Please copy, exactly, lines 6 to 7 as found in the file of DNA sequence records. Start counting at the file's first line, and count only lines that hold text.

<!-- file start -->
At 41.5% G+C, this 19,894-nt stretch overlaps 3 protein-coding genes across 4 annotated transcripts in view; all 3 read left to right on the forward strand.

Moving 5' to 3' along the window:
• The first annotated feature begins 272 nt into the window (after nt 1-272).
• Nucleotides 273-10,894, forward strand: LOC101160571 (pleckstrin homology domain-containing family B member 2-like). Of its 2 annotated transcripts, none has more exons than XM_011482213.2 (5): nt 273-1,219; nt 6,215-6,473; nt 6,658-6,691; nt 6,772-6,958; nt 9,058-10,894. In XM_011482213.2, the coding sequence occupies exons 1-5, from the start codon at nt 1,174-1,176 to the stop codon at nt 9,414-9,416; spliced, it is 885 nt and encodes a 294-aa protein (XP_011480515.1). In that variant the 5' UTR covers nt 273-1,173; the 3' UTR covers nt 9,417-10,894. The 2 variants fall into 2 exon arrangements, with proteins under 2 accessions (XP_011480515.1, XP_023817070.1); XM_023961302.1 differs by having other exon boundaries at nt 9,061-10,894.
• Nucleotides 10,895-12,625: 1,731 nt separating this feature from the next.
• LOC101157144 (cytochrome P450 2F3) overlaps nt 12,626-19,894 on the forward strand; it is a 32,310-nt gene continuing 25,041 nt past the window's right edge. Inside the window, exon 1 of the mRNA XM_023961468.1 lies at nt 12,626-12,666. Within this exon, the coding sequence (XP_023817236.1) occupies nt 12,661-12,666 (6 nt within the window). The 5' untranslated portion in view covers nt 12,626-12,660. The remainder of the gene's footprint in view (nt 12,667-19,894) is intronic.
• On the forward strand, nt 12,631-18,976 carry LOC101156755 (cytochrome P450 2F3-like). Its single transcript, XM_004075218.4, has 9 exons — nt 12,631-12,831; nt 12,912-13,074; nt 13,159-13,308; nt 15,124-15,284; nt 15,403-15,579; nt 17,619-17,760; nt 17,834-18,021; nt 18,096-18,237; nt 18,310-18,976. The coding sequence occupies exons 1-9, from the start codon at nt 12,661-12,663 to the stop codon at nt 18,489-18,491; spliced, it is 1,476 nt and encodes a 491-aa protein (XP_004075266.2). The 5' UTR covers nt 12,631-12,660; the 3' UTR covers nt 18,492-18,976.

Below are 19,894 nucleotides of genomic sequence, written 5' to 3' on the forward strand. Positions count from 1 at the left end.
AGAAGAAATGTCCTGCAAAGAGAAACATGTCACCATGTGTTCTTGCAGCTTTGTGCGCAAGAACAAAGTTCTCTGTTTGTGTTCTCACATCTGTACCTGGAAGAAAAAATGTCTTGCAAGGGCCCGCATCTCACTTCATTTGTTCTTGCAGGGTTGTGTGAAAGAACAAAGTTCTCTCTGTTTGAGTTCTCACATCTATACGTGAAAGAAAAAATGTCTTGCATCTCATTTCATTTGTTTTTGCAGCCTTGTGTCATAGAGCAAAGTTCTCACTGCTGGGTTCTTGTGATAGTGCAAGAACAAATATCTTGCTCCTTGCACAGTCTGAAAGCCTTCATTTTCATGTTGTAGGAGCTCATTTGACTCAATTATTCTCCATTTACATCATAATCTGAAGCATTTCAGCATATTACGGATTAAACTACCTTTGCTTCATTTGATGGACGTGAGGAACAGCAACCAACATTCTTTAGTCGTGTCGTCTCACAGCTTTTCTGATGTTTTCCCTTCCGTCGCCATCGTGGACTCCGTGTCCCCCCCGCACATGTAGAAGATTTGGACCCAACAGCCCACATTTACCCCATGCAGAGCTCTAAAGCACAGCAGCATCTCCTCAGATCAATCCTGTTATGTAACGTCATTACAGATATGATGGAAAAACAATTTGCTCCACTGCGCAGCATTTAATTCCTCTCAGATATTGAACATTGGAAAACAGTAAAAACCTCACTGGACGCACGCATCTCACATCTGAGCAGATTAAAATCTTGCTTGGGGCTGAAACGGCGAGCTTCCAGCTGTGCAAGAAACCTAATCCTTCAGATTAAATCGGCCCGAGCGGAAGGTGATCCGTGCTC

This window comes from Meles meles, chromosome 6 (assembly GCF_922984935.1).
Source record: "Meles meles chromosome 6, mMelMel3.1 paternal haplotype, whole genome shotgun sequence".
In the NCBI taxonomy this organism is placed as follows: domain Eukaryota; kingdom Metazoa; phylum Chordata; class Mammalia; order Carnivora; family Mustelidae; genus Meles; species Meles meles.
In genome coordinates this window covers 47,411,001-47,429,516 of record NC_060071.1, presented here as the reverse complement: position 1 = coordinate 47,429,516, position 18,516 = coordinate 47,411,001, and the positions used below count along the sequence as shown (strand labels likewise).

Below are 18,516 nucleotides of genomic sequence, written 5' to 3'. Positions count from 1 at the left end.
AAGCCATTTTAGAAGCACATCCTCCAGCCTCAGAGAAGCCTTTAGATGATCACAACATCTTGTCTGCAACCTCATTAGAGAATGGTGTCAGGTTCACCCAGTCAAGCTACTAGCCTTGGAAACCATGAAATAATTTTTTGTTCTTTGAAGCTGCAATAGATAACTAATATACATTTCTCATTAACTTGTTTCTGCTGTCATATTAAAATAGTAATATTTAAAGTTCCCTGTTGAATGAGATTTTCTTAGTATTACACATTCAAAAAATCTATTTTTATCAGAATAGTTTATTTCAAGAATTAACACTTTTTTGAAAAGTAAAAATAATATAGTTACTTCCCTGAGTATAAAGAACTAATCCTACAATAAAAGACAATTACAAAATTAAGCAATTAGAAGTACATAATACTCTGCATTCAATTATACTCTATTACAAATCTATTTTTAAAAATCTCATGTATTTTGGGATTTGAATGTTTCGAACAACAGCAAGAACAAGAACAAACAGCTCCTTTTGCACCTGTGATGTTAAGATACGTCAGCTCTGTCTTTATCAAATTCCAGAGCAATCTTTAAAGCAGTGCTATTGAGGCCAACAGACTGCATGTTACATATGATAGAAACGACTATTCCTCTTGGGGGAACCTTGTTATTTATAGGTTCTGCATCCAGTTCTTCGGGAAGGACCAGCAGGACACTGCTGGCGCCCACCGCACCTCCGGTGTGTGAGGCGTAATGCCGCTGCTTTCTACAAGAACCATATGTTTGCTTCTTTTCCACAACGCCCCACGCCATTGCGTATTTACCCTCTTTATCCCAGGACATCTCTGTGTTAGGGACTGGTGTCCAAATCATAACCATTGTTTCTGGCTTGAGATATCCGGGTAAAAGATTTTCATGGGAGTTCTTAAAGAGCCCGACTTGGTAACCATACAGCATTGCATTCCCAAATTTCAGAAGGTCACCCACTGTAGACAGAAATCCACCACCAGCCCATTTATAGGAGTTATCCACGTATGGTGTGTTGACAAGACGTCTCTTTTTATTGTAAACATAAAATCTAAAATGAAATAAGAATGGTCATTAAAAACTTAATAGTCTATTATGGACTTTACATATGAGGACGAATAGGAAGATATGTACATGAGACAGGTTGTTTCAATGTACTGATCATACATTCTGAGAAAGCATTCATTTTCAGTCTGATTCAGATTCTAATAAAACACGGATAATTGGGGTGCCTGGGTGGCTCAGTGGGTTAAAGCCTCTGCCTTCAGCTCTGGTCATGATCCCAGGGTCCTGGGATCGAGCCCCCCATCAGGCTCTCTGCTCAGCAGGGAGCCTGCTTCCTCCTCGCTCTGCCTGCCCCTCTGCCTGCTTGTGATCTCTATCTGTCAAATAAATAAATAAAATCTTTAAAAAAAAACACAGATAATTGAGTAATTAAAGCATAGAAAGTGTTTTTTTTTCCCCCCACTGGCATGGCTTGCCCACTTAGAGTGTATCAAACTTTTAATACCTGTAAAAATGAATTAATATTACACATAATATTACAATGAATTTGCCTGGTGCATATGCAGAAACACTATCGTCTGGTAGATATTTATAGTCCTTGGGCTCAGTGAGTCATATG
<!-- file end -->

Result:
• LOC101157144 (cytochrome P450 2F3) overlaps nt 12,626-19,894 on the forward strand; it is a 32,310-nt gene continuing 25,041 nt past the window's right edge. Inside the window, exon 1 of the mRNA XM_023961468.1 lies at nt 12,626-12,666. Within this exon, the coding sequence (XP_023817236.1) occupies nt 12,661-12,666 (6 nt within the window). The 5' untranslated portion in view covers nt 12,626-12,660. The remainder of the gene's footprint in view (nt 12,667-19,894) is intronic.
• On the forward strand, nt 12,631-18,976 carry LOC101156755 (cytochrome P450 2F3-like). Its single transcript, XM_004075218.4, has 9 exons — nt 12,631-12,831; nt 12,912-13,074; nt 13,159-13,308; nt 15,124-15,284; nt 15,403-15,579; nt 17,619-17,760; nt 17,834-18,021; nt 18,096-18,237; nt 18,310-18,976. The coding sequence occupies exons 1-9, from the start codon at nt 12,661-12,663 to the stop codon at nt 18,489-18,491; spliced, it is 1,476 nt and encodes a 491-aa protein (XP_004075266.2). The 5' UTR covers nt 12,631-12,660; the 3' UTR covers nt 18,492-18,976.